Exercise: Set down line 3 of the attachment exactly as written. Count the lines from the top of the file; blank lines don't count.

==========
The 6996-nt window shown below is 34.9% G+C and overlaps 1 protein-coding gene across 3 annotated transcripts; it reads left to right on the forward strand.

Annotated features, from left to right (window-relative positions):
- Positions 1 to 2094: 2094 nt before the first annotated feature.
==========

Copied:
- Positions 1 to 2094: 2094 nt before the first annotated feature.